Leaders: Glasgow less mean thanks to stop-and-search

Picture: PA
Picture: PA
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Glasgow has a reputation for knife crime, and it is absolutely right that tackling that is a priority for the police, council and other agencies of the city.

In recent decades the city has taken huge strides forward, both in terms of the way it was marketed – from “Glasgow’s Miles Better” to “Scotland With Style” – and through social policy development such as the move away from often dehumanising high-rise living and the transfer of housing stock away from the dead hand of the local authority to housing associations.

There was a problem, however, which even innovative marketing and genuine social reform could do nothing about: Glasgow’s notorious reputation as a city scarred (in both senses of the word) by knife crime. Initiative after initiative came and went including, famously, the weapons amnesty, mainly aimed at gang- related knife crime, championed in the 1960s by the singer Frankie Vaughan. Nothing seemed to work. Now there appears to be some hope that the battle against Glasgow’s knife culture is beginning to be won.

Figures released yesterday show that in 2012-13, there were 903 assaults involving blades, compared with 1,439 the year before, a fall of 37 per cent. This represents a fall of 57 per cent from the 2,138 knife attacks recorded in 2006-07, the year that Stephen House took over as Strathclyde Police chief constable.

Why has this happened? Police are in no doubt. It is, they say, in a large part down to the huge increase in “stop-and-search” actions in Glasgow. In November, 2007, the month Sir Stephen, as he now is, took over as chief constable, the number carried out in Glasgow was 4,356. This figure has risen to 26,669.

Stop-and-search is controversial and, as we have reported in the past, this method of policing has spread across Scotland after Sir Stephen took over as chief constable of the new national police force. It is not without its critics. The practice is said to be at odds with people’s human rights, with members of the public being stopped and searched without the police having reasonable suspicions of their having committed a crime.

It is undoubtedly a sound principle of a modern society that people should be able to go about their business free from unwarranted police interference. We must be ever vigilant to threats to our liberties. But in assessing where we stand in this delicate balance between human rights and measures to cut crime we must also look at the evidence.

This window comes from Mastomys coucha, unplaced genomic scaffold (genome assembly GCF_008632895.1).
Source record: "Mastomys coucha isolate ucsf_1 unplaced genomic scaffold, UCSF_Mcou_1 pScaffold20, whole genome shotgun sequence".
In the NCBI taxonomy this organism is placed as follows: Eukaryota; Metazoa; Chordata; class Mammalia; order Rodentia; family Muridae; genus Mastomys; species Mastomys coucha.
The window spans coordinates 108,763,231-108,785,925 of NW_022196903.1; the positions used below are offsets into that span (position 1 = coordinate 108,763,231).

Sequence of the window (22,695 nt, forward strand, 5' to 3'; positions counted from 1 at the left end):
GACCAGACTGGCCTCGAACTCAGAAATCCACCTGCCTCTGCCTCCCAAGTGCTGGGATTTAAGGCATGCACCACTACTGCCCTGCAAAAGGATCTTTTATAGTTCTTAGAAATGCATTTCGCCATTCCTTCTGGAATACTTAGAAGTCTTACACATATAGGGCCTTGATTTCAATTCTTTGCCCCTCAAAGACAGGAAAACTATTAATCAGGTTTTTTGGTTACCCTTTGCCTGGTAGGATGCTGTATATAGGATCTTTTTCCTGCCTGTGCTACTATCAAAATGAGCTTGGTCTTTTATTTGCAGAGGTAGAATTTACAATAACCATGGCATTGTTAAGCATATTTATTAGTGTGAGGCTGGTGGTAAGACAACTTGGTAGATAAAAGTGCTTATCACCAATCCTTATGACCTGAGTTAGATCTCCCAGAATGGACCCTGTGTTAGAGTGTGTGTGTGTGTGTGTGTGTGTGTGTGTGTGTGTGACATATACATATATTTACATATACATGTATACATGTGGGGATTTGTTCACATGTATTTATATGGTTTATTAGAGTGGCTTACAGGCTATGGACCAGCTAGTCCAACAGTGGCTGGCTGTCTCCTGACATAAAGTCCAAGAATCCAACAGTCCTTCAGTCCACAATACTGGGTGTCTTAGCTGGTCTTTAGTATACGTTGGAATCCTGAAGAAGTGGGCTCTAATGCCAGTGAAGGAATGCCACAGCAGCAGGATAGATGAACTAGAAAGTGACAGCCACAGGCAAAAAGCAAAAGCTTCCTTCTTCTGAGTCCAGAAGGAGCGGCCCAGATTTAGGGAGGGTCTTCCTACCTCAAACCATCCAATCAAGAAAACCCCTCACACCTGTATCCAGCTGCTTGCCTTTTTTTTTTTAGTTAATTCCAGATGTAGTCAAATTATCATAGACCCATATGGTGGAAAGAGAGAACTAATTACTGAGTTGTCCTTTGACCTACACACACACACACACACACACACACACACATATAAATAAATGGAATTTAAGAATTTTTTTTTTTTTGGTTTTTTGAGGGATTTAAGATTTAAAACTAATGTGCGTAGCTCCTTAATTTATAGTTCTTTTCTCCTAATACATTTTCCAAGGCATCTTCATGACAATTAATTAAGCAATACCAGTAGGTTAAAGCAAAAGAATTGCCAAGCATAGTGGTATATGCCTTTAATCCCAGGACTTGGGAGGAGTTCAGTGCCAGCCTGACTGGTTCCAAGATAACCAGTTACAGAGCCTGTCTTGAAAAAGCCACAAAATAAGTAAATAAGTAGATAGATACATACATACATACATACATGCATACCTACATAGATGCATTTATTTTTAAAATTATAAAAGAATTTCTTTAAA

In this case, it is overwhelming. Stop-and-search has not ended knife crime in Glasgow but it has substantially reduced it. This is no mean achievement in what was once no mean city. If our largest conurbation is a safer place for it, then other parts of the country where there is a problem with knife crime can follow Glasgow’s lead. Stop-and-search, properly monitored, has its uses.

Top call rate adds to student burden

The Student Loans Company is responsible for overseeing the repayment of the money young people borrow to see them through further and higher education.

In an ideal world we would not have student loans but in difficult economic times, and with the expansion of the numbers going into FE and HE, helping students with government-backed debt is a modern necessity.

It might have been thought that having burdened young men and women with debt, all the loan company did was to make sure they paid it back over time. It seems to have been doing a little more than that.

The company has been getting students to use call lines which can charge 41p a minute from a mobile to get in touch when they need information or help.

As we report today, the company has raised a significant sum of money – more than £1 million in revenue over the past five years – using these 0845 numbers.

It is true that the SLC, which answers to ministers in the UK and devolved governments, is a not-for-profit organisation so the money is used to help it do its job.

Nonetheless, it seems odd, to put it mildly, that students who already have debts are forced to spend more money, possibly adding a little more to that debt, to contact the company.

SNP ministers have made much of their policy that higher education for Scots in Scotland is “free”.

However, in the spirit of this noble objective the Holyrood administration should abolish this expensive phone charge practice. Students who have debt should not be paying the company which organises it top dollar.